Colorado

***Public Input Sought for Colorado Water Plan!***

As an essential resource, water supports the open space provided by the state’s productive ranches and farms, brings us recreational activities such as boating and fishing, is the source of high quality drinking water for our growing towns and cities, and provides life to the beautiful environment that surrounds us. 


Colorado Weather Program Seeks Volunteers to Monitor Drought, Climate

Weather watchers are needed to help Colorado State monitor the ongoing drought and longer-term climate conditions. The Community Collaborative Rain, Hail and Snow Network, known as CoCoRaHS, is hoping to have at least one person per square mile recording observations along the Front Range, and as many as possible elsewhere in the state.


Water Use Audits Offered to Farmers!

Farmers consume nearly 90 percent of Colorado's water, and Colorado State University is offering ways for them to use it more efficiently. A grant from the U.S. Department of Agriculture to CSU's Center for Agricultural Energy will pay for reduced-cost irrigation efficiency audits for growers with center pivot systems.


November 27, 2014--Telluride joins national effort to curb climate change (Telluride Daily Planet)

The Town of Telluride joined a group of ski towns, ski companies and professional skiers and snowboarders in presenting a letter to the Environmental Protection Agency urging the federal regulatory agency to take action to curb power plant emissions.


November 26, 2014--Five cities where ‘natural infrastructure’ improved the water supply (Next City)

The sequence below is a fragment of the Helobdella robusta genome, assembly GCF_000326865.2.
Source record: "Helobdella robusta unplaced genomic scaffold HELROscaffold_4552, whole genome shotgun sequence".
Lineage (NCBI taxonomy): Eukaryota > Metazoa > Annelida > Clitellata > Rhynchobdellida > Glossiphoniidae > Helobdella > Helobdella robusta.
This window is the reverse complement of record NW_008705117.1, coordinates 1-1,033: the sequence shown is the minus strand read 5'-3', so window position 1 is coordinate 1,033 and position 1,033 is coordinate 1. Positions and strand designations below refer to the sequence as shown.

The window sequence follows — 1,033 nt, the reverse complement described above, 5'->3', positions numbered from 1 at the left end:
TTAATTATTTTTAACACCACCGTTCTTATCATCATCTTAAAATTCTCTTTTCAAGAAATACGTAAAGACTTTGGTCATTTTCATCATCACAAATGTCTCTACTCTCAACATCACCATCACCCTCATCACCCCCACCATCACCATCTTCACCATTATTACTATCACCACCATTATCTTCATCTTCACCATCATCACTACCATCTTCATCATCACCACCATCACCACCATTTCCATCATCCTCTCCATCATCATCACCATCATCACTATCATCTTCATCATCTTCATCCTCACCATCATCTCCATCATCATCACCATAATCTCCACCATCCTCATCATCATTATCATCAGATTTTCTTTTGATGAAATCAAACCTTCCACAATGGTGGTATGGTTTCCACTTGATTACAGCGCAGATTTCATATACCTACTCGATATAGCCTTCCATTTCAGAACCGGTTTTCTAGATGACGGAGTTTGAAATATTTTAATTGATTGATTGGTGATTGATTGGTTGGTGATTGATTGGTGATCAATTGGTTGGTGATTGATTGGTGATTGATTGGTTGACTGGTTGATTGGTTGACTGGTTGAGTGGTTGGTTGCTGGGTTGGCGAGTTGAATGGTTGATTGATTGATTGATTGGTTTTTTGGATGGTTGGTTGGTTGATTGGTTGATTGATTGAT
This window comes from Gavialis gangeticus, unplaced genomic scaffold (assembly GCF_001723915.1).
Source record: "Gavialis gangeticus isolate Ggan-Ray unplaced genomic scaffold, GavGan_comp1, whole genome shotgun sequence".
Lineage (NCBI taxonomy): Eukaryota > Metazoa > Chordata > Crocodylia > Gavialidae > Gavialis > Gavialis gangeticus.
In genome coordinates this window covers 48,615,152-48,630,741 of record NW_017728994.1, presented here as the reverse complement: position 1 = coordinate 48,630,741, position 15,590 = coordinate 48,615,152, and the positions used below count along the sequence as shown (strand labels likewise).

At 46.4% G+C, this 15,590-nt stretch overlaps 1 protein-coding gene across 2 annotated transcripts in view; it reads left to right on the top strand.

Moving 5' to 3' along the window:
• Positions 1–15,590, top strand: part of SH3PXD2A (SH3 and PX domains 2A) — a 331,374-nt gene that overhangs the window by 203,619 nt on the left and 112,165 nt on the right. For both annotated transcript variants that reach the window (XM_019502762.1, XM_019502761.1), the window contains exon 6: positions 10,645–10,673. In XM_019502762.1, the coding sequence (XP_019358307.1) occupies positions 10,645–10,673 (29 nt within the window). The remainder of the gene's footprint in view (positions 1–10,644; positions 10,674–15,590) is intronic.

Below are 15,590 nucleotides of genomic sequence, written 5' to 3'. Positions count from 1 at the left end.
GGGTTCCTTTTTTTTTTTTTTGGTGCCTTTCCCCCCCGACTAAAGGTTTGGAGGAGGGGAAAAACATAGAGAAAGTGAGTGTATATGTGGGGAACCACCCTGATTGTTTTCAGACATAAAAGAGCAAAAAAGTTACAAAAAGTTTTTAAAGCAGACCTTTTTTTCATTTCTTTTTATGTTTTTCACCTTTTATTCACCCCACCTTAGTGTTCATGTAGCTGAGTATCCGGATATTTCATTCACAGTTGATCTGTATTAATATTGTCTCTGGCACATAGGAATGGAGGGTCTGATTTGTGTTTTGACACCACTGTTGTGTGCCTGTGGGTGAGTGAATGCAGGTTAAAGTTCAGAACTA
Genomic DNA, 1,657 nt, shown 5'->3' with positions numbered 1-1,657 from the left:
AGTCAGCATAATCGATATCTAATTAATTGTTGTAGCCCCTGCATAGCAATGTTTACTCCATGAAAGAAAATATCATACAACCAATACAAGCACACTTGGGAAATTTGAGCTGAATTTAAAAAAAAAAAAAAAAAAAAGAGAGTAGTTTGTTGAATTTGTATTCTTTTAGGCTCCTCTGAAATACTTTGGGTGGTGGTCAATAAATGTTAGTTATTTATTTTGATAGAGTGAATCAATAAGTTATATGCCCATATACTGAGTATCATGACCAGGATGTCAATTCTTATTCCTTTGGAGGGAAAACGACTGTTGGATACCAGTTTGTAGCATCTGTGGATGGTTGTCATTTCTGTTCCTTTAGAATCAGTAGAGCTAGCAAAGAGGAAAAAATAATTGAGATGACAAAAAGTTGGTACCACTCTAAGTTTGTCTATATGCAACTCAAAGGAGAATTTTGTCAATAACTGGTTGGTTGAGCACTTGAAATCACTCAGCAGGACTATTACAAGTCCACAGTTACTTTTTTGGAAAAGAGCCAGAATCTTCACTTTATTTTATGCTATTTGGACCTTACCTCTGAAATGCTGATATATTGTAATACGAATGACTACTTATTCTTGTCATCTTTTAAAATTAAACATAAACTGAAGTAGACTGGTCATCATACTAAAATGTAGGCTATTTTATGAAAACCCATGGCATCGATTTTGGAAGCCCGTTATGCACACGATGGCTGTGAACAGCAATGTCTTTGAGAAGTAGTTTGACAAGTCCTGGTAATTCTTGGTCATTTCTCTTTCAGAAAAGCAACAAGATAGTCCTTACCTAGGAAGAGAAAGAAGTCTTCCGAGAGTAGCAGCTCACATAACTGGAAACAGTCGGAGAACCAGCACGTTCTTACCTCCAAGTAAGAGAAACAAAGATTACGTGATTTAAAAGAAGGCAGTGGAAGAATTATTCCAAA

Where does your city’s water come from? The question is simple but, as with food or energy, many of us don’t know the answer. Beyond faucets, pipes and municipal treatment facilities, the average H2O consumer probably isn’t aware of all the rivers and lakes that form her vast watershed.


November 26, 2014--Statewide water plan taking shape (Pine River Times)

Prospects are for the state's population to double by 2050, while the state's water supply does not increase - and it could even decrease with climate change. That's driving creation of the Colorado Water Plan, which was initiated in May 2013 by an executive order from Gov. John Hickenlooper.


November 23, 2014--Regional officials skeptical as draft of water plan emerges (Grand Junction Sentinel)

Colorado’s first stab at a statewide water plan makes no direct call for a new transmountain diversion of West Slope water to the Front Range. That doesn’t mean West Slope water is off the table, though, said observers and a member of the Colorado Water Conservation Board. Far from it.


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